Monday, October 21, 2013

The Third Anniversary

Memories of loved ones are like songs in our soul.
Margaret Wakeley

Waimea Canyon, Kauai

Tomorrow (October 22nd) marks three years since Matthew died. I think if there is one word to describe how I am feeling as we approach this dreaded date, it's disbelief. Disbelief that it's been three years since we talked to him, heard his contagious belly laugh and listened to his opinions on politics, movies and life in general. Three years since we gave him a hug and watched him drive back up to school. We miss him so very much.  Despite wanting to make time stop and go back to when he was healthy and living his life as a college student, time has continued to march on and we've had no choice but to continue on also. But there are days when it's hard to believe that he is no longer here.

Last year I wrote about how I wasn't really sure how we would mark the second anniversary. And here we are again, one year later, still unsure how this is done. I fully imagine that twenty years from now we will be asking the same question, and we will muddle through it the best we can. One thing that I am confident of is that being outside is the most therapeutic cure for me. So while last year we headed off to Colorado for a combination work and pleasure trip, this year we headed to Kauai. For nine days, my husband and I hiked, swam, kayaked and sat on the beach. We were lulled to sleep by crashing waves while the wind gently blew through open windows. Everyday we were outside more than we were inside, and felt the vastness of the world surround us. Somehow things are put into perspective when you are hiking down a place like Waimea Canyon and feel the geologic passages of time; it makes you realize what a blip in time this all is. I wish I had been able to capture on camera the white-tailed tropicbirds as they wove their way from side to side through the canyon. It made me feel a part of something much bigger than we can fathom, and I was comforted by it. And, of course, I felt Matthew's presence.

So now as we slog our way towards the anniversary, I hold on to those memories like a child grasping a favorite teddy bear. I also take comfort in knowing that people are holding us close in their thoughts as we pass this unwelcome milestone. For bereaved parents, life is never the same after the death of a child. We continue on and in many cases re-define our priorities with a newfound perspective on what is truly important. We continue to have meaningful friendships, work, and family time. We laugh, we cry, we exercise, we volunteer for causes we believe in, we socialize. Basically, we try and live our lives the best we can. But our hearts, which were broken open, are still broken open. They never heal. So when a friend remembers to mention our child, we are so grateful. We are grateful because we don't want them to be forgotten just because they are no longer here. You see, we carry them with us always and we hope that you, too, will remember them. I guess if there's any advice I would offer someone who knows a bereaved parent it would be this. Don't be afraid to mention their child. If you know the birth date or the anniversary of the death, tell them you are thinking of them. It helps. That small gesture can have a huge impact.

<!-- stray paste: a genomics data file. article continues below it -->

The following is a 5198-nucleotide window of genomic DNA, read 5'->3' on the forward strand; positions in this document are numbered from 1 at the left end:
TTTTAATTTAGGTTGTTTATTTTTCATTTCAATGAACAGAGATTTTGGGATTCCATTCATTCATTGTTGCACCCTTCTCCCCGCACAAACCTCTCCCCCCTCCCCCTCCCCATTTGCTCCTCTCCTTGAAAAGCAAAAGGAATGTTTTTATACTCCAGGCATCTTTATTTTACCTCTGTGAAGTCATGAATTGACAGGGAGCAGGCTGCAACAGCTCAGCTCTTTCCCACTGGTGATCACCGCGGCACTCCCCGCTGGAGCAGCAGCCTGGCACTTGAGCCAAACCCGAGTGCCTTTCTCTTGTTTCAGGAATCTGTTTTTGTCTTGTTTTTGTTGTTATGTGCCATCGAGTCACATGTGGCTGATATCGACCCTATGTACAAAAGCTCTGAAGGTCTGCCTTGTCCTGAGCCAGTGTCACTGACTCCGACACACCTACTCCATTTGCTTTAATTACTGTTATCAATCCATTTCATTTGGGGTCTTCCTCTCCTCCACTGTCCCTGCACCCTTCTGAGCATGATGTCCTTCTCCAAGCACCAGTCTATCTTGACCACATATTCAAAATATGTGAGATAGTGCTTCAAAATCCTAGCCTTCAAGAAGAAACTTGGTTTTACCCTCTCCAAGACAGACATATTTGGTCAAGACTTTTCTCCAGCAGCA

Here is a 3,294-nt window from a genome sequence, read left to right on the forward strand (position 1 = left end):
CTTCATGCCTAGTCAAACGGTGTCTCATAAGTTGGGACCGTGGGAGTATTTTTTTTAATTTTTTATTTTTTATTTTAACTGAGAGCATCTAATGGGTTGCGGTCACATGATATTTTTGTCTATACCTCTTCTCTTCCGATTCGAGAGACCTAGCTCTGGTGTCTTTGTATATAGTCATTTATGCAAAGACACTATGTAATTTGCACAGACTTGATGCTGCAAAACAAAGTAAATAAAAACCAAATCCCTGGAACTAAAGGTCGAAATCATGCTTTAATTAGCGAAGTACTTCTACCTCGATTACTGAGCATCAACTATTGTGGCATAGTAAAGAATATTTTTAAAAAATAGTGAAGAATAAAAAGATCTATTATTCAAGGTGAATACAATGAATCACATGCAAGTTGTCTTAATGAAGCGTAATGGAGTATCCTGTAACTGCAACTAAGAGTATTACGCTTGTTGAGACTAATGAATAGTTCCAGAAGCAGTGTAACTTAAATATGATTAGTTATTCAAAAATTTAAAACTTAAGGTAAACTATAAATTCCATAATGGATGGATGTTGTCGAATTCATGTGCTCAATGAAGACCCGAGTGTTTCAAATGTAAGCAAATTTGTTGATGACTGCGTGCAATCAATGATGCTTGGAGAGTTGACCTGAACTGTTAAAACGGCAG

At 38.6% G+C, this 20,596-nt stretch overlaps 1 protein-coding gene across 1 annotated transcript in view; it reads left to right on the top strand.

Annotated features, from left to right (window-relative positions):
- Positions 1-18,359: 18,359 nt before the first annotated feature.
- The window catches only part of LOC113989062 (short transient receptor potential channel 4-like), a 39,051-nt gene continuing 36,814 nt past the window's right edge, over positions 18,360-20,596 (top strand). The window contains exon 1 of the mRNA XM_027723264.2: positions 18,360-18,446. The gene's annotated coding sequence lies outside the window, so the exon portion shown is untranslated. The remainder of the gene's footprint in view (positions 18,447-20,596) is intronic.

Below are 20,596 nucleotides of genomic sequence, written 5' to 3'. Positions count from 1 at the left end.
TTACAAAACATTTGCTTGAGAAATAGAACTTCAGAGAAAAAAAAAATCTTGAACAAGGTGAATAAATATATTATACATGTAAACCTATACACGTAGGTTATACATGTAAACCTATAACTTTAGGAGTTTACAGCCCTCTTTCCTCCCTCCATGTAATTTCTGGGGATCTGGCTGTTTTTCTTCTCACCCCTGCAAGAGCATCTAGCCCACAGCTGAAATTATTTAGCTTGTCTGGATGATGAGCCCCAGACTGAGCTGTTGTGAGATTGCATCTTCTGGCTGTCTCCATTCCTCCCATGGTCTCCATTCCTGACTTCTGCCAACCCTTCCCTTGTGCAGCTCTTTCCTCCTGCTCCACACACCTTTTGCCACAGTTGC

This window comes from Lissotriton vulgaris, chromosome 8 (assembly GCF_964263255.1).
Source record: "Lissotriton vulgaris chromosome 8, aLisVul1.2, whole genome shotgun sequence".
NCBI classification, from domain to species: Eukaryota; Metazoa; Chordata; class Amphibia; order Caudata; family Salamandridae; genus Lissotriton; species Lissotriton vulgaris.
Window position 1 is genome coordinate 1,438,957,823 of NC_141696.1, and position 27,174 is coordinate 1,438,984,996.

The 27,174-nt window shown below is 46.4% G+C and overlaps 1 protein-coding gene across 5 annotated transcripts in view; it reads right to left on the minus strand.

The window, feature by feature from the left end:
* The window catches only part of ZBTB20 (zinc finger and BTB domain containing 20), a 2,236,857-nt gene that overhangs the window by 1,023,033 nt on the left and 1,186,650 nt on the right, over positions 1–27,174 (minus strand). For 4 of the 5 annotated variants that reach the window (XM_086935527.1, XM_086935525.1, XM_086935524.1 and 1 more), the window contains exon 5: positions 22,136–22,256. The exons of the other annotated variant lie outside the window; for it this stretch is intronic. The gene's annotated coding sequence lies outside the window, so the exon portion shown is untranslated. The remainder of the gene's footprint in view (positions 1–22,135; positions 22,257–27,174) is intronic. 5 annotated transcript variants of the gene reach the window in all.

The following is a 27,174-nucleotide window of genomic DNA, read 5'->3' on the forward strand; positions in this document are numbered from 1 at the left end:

I want to end with a poem. Last year on the second anniversary I closed with a poem written by Parker Palmer for Matthew. He wrote it when he heard of Matthew's death. This year I want to close with a poem by my friend Michele who is a gifted poet. She wrote this poem (actually it's a ghazal) for Matthew and I love it. Thank you Michele.

Morning Time
by Michele Bombardier

Still a shock to say it: he died. Shocks every time.
Died at the beginning of daylight savings time.

Is that where he is? In that extra hour? Lost time?
Seemingly close, out of reach, grasping dream time.

We buried him in the rain, tears, monsoon time.
Twenty-one years old, not nearly enough time.

One month earlier, playing baseball, sweet summertime.
Then the avalanche of illness came, folding time.

Long hospital weeks, blue-lit waiting room time.